While Victorian and Tudor homes may be beautiful for onlookers to admire, with intricate details and intriguing architectural designs, they may require a good deal of modernizing updates and continued maintenance. Wooden exteriors must be repainted and repaired frequently, according to HGTV, with sections of siding or expensive custom trim occasionally needing replacement. Slate roofs, stucco, and masonry require their own upkeep. Older homes often used asbestos as insulation, and its removal is a necessary but costly and extensive project; lead paint is another hazardous material that can be found lurking in historic homes.

Grand staircases, ornamented fireplaces, decorative moldings, and plaster walls (which can be wonderfully rich and tactile but, again, may require some initial repair) are positive interior design elements generally common to both architectural styles. They each offer — if not insensitively renovated — some period details that are undeniably appealing to an old home enthusiast.

Which one should you choose?

Whether a prospective buyer is attracted to a Victorian or Tudor home is a matter of aesthetic preference. One is predominantly fanciful and ornamental, the other solid and sheltering in appearance. A Victorian home might offer high ceilings and light-filled rooms, while Tudor Revivals are deeply entrenched in their inspiration, with interiors that match their facades: exposed-beam ceilings, dark wood paneling, and visually heavy materials, as Rocket Homes explains. The kitchen is usually cramped, while the Victorian space is more open and may have an additional, separate pantry. A Tudor home is often set on a generous, landscaped lot, while a Victorian's yard encircling is typically undersized.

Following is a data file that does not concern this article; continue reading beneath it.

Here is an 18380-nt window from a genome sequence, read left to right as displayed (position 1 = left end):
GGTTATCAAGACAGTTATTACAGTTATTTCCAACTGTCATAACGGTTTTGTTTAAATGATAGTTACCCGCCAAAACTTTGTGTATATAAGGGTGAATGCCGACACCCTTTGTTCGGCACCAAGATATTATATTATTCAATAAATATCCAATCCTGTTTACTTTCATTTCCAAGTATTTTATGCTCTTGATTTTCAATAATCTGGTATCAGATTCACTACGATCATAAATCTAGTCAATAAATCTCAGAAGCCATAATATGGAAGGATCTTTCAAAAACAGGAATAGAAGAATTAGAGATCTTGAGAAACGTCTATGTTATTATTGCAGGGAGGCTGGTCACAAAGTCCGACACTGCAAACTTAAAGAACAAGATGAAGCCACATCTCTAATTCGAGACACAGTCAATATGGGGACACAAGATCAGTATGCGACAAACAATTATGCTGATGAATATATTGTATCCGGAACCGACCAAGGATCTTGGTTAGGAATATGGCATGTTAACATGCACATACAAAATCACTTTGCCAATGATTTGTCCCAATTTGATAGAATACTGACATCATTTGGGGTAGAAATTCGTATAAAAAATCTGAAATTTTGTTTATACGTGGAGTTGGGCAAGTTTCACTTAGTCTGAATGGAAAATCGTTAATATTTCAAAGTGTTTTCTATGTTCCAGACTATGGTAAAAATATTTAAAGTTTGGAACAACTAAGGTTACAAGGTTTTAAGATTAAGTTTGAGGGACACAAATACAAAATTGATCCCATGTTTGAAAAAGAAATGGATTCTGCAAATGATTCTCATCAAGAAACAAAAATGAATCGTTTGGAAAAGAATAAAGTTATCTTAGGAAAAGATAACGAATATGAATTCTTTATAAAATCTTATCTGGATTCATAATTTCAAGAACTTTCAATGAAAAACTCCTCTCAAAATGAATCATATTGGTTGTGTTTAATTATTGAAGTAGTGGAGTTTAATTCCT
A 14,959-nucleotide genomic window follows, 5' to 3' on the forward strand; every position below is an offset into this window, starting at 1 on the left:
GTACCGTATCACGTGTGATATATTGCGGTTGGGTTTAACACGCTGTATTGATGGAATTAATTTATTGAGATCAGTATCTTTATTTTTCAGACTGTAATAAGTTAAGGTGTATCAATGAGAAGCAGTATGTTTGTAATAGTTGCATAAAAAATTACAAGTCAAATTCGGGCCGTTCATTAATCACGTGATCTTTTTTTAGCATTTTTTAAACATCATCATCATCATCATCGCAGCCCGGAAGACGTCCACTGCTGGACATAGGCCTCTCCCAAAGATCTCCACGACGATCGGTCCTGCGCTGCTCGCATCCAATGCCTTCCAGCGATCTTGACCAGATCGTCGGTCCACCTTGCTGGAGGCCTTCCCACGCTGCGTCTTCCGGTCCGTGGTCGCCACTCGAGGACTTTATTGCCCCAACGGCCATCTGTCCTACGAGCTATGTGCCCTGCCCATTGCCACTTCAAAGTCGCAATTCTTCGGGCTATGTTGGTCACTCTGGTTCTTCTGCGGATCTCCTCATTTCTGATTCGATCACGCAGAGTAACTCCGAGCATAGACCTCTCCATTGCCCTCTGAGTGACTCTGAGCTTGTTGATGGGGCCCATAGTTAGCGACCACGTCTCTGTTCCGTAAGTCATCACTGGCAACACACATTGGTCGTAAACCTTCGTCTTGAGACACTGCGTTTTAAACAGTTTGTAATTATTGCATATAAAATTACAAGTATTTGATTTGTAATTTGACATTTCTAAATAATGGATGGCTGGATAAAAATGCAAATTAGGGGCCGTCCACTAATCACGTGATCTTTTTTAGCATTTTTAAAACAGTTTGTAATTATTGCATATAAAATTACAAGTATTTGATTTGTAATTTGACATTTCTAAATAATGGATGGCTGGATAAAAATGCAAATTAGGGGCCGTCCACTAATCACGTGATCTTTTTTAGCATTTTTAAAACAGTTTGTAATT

Both will likely feature a pastiche of small rooms and a convoluted flow, though a Victorian house was commonly designed with a large double parlor, and the Tudor with a two-story great hall. The cut-up space might have little appeal in the current spectrum of residential design, where most people desire open floor plans. For those attracted to the intimacy enclosed spaces engender, these styles provide it. According to Rocket Homes, the average price for Tudor residences is above that of other categories, including Cape Cod, and Victorian.